One of the most striking effects of liver diseases upon the central nervous system is the characteristic brain damage (kernicterus) which may occur in infants suffering from severe neonatal jaundice. Although the morphologic features of kernicterus have been known for half a century, there is still no completely satisfactory explanation as to the pathogenesis of the brain lesions. Numerous hypotheses have been advanced stressing the relevance of such diverse factors as anoxia, anemia, antigen-antibody reaction, infection, intoxication, and liver failure. In the attempt to contribute to the clarification of this problem, the clinical and pathologic features of an apparently unique case will be presented. The patient, a 44-year-old woman, was affected by constitutional nonhemolytic hyperbilirubinemia, associated since early infancy with an "extrapyramidal" symptom complex. Post mortem, lesions of the brain were found which are consistent with the pathologic diagnosis of sequelae of kernicterus. The main feature of this case will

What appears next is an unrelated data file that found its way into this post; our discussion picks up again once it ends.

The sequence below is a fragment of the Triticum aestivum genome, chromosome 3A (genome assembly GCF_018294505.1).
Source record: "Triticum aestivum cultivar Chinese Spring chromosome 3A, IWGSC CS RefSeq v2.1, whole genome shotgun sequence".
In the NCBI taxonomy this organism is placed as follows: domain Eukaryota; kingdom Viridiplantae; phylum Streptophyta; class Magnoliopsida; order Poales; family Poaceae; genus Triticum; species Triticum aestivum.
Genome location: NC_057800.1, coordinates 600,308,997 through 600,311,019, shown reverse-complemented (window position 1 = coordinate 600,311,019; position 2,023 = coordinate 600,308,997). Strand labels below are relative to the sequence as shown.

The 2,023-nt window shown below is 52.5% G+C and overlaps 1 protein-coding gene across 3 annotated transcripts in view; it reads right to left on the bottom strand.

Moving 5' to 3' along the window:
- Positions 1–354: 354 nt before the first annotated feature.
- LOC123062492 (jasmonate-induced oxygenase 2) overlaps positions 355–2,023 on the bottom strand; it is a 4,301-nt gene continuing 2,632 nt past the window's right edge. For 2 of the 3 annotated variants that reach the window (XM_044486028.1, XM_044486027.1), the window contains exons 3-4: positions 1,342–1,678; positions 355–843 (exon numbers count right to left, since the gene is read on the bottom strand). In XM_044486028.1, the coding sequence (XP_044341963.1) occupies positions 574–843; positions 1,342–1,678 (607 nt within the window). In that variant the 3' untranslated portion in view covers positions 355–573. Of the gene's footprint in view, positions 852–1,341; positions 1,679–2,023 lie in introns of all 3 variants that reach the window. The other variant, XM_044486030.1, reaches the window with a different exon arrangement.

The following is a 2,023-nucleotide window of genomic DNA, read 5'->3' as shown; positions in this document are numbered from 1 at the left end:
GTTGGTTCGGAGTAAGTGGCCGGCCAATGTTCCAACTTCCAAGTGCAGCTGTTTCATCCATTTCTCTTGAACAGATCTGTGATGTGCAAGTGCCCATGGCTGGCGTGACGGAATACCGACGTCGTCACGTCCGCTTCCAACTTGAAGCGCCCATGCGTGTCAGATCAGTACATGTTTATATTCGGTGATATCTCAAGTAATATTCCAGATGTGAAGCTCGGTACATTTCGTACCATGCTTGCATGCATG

JERVIS GA. Constitutional Nonhemolytic Hyperbilirubinemia with Findings Resembling Kernicterus. AMA Arch NeurPsych. 1959;81(1):55–64. doi:10.1001/archneurpsyc.1959.02340130075008
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